Behind it were that crew of ill-intent.
As easily as only our knight could
Towards the rogues that mighty thing he sent,
Flinging it as readily at all those there
As Spaniards hurl their reed-spears through the air.
Here a head was crushed and there a thigh,
A chest, or arm, or a swollen belly,
Some were slain, some only maimed thereby,
(While the least harmed fled the most promptly),
As a nest of vipers are seen to lie,
Crushed beneath a stone both large and heavy,
With battered heads and tails, when winter’s done,
Caught while they are basking in the sun,
And damaged so, who knows to what extent,
Though this one’s dead, that one lacks a tail,
Another cannot move, robbed of intent,
And writhes and coils, yet all to no avail,
While this, with whom the saints are more content,
Through the grass, slithers on some hidden trail.
Grievous the stroke, yet no great wonder though,
Since it was dealt by mighty Orlando.
Those who were scarcely harmed by his bold feat,
(Bishop Tilpin seven such did proclaim)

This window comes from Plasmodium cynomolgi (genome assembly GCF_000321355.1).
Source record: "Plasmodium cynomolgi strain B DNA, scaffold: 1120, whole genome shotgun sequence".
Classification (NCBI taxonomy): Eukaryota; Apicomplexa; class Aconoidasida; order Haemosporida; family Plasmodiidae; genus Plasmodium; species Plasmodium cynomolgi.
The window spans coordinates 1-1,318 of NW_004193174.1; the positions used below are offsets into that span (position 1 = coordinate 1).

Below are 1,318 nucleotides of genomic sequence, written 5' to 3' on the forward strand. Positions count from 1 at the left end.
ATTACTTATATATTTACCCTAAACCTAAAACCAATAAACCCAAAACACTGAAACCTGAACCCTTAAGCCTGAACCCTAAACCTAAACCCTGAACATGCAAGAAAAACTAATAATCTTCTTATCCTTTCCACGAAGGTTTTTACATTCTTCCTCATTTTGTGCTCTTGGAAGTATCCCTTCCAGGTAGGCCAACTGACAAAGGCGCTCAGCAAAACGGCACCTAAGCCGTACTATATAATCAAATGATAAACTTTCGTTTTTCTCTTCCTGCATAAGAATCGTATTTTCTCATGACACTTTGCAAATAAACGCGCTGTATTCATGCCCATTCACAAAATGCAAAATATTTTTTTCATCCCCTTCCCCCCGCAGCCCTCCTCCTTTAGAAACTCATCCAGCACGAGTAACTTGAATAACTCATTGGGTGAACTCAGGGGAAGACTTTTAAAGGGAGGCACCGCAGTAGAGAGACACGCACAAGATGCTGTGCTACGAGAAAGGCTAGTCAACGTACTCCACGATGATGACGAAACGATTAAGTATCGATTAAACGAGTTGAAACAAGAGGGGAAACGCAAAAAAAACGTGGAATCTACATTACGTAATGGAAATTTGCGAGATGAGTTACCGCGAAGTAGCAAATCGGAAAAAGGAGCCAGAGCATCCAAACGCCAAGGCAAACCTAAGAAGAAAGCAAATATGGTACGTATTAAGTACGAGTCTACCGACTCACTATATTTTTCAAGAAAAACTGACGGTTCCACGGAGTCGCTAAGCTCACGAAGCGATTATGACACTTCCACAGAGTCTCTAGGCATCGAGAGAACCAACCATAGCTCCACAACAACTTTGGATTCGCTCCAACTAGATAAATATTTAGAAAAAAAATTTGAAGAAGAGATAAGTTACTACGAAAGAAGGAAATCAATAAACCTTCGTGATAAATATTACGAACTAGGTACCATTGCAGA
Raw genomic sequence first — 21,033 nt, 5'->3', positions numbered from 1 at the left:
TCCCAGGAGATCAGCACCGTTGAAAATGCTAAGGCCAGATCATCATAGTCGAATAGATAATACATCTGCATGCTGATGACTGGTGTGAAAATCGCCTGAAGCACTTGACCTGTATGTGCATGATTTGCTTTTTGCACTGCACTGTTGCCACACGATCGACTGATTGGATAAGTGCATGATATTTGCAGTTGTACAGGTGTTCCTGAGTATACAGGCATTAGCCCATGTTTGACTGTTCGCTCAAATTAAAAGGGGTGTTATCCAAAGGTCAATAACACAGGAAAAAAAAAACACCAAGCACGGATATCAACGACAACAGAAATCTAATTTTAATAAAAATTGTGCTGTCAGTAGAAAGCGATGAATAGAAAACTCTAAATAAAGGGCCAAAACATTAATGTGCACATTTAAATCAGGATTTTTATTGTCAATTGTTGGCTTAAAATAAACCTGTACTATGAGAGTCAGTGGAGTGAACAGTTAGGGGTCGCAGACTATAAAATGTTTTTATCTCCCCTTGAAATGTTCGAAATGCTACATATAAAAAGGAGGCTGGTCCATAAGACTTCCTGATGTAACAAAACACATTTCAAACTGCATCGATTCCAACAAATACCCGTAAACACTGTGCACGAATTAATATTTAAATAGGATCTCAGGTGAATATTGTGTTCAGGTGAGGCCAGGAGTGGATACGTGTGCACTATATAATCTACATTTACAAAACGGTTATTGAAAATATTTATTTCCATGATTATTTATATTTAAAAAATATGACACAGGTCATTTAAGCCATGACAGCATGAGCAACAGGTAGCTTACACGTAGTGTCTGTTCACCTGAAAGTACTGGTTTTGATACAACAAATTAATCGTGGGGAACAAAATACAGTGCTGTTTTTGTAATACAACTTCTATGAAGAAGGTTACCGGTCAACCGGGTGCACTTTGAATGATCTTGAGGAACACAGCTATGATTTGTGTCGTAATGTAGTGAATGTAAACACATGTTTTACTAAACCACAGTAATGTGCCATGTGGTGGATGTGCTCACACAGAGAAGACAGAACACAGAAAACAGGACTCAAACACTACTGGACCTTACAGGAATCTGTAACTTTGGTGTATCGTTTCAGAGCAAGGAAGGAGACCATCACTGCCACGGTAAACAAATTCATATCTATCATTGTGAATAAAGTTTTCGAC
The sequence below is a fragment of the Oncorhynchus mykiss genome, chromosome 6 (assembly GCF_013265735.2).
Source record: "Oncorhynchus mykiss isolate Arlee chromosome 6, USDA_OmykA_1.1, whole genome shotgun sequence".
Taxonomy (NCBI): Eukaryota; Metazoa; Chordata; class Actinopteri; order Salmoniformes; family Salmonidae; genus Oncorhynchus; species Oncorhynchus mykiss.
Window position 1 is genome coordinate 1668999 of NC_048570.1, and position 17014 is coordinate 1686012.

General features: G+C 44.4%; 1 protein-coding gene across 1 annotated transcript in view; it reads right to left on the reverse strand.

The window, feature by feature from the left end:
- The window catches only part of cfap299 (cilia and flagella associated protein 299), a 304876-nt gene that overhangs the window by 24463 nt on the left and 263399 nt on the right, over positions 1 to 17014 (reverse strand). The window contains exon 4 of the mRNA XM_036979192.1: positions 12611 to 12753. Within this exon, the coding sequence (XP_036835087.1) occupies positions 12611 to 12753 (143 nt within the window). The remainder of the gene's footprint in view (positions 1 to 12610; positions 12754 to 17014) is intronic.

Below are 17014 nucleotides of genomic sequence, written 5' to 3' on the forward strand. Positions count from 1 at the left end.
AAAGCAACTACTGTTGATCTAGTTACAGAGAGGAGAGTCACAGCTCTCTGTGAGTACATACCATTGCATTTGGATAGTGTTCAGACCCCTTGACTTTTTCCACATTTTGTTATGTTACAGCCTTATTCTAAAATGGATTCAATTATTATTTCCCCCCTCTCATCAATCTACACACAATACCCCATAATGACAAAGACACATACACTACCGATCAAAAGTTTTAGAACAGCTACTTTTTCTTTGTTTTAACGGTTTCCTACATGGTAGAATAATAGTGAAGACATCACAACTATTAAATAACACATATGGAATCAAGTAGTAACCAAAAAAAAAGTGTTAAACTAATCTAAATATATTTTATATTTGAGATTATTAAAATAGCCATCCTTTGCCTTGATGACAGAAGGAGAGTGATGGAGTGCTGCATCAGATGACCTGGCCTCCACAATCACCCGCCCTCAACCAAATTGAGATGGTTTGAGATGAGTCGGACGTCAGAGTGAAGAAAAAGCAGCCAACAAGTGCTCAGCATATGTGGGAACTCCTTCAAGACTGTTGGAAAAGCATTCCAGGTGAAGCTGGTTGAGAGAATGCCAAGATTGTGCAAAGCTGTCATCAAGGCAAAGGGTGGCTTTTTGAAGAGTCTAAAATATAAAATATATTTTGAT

Sought safety as they ran from sore defeat,
But Orlando thwarted them of their aim.
And having caught those few, like bales of wheat
He trussed them, to render them quite tame,
With lengths of rope lying coiled on the ground,
Which deep within the woodland cave, he’d found.
That done, he dragged them forth to the light;
Then, to where an old rowan cast its shade;
With his sword he trimmed the branches, our knight,
Then hung the villains there in the glade,
A fine banquet for the crows, in open sight,
(No hooks he needed, those the branches made)
And left them hanging for the birds to peck,
Once he’d hoisted the villains by the neck.
Canto XIII: 42-44: He departs accompanied by Isabella
The old woman, a friend to that base crew,
When she saw the rest were wounded or dead,
Tore her hair and, escaping what was due,
Through all the green, and leafy, labyrinth fled,
While weeping and lamenting as she flew,
Impelled by fear, down stony paths that led
To a river, and there met a knight, so fated;
Though who that was remains to be related.
I turn to Isabella, who requested
That Orlando not leave her there alone,
Declaring she would go where’er he led.
The knight, who every courtesy had shown,
Consoled her, and when pale Aurora sped,
Wreathed with roses, in robes with scarlet sewn,